Foie gras is a classic example of a product that is made under conditions illegal in Britain but imported for consumption. Around 75% of foie gras is made in France; ducks and geese are overfed by force in order to fatten their livers to 10 times a healthy size to make the delicacy. During the fattening cycle, the birds are kept indoors and force-fed two or three times every day - a process called ‘gavage’, causing them “severe physical and psychological pain”.
The EU’s Scientific Committee on Animal Health and Welfare (SCAHAW) reported in 1998 that “force feeding, as currently practised, is detrimental to the welfare of the birds”. Production of foie gras is illegal in Britain, as well as much of Europe, Australia, Israel and Argentina, while India banned imports in 2014 and retailers including Tesco UK, Sainsbury’s, Waitrose, Lidl, Harvey Nichols, House of Fraser and Amazon have halted its sale.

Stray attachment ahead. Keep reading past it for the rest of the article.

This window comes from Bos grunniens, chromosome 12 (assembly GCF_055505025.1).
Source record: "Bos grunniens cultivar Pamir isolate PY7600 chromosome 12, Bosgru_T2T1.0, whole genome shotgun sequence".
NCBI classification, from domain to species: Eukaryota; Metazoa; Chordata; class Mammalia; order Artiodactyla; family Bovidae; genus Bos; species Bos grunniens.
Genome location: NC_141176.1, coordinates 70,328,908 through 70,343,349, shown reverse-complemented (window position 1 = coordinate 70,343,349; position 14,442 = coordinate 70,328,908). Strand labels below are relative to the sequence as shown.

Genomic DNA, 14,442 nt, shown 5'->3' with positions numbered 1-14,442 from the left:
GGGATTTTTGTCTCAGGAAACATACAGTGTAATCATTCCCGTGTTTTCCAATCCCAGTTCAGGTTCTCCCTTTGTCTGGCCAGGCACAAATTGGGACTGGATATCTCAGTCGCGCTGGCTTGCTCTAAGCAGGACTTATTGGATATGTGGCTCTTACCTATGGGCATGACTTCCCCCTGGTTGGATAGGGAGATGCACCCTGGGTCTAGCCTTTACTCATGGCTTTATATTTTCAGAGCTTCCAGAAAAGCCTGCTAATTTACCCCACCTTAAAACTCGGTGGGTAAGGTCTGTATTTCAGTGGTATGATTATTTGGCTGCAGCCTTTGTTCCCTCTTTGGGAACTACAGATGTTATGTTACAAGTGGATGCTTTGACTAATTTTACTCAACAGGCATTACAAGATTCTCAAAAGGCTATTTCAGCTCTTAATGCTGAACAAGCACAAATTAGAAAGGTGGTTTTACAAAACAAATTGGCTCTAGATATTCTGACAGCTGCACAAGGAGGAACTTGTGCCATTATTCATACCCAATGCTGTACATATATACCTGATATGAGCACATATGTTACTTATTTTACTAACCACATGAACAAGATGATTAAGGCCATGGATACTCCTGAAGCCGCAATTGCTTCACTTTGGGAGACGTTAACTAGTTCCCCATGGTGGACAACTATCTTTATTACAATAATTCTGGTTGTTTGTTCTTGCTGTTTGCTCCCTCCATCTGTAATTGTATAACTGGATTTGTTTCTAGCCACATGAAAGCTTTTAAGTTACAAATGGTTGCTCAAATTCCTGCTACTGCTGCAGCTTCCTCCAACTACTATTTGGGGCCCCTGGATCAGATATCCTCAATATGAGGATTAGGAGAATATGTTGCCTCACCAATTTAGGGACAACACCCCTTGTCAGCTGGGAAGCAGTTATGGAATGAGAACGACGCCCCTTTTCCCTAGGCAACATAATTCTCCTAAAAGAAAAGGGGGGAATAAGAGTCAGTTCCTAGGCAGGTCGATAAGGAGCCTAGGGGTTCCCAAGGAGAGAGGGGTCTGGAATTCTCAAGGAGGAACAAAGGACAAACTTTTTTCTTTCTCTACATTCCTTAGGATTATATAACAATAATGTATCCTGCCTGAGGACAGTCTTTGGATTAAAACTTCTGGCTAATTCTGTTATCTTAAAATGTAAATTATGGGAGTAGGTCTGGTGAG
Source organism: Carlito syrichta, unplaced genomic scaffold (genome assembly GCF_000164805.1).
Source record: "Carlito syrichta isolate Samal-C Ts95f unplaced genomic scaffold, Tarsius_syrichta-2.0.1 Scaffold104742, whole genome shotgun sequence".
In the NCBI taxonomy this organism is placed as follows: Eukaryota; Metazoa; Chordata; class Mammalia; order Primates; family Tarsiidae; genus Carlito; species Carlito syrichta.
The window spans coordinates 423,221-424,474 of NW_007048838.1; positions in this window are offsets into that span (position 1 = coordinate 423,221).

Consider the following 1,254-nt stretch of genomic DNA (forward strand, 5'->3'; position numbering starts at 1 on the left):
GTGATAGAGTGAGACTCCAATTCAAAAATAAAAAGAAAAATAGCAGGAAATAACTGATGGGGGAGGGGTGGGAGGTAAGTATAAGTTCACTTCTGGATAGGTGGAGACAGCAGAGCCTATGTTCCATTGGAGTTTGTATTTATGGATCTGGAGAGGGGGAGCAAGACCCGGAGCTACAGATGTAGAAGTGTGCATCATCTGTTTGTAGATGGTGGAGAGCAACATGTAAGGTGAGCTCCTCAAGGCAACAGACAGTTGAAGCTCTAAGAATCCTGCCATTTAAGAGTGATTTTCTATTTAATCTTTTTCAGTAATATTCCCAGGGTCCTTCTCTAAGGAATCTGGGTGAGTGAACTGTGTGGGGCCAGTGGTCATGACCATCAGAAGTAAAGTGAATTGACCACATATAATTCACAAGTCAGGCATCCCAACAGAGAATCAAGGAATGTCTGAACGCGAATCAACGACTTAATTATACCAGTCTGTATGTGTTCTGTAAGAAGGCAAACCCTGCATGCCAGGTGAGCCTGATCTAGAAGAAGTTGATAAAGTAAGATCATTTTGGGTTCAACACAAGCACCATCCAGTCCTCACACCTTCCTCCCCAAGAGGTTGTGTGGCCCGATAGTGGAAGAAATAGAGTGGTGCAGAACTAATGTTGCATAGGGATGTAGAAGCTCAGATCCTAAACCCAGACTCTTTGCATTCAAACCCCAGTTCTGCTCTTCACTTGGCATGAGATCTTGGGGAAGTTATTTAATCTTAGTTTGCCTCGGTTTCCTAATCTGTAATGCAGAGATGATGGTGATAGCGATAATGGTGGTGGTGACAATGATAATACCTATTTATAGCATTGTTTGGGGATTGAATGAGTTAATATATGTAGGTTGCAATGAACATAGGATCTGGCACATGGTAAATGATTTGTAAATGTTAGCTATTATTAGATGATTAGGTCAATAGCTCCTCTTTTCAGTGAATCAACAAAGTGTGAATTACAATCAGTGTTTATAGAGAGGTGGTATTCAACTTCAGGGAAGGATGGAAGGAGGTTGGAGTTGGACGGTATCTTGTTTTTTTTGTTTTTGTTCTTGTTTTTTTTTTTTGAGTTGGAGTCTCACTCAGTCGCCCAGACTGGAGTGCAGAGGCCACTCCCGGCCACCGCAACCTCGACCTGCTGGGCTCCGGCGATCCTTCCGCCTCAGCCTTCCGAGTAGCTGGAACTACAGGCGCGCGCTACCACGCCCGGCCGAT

Britain still imports 180-200 tonnes annually, even though a YouGov poll found that 79% of people would support a foie gras import ban, while a different study showed that a similar number would welcome an end to all lower welfare food imports.
We have a moral duty to use leaving the single market as an opportunity to halt the sale in Britain of animal products (including ‘finished products’) made under worse conditions than our own, including foie gras, and not to introduce lower welfare products.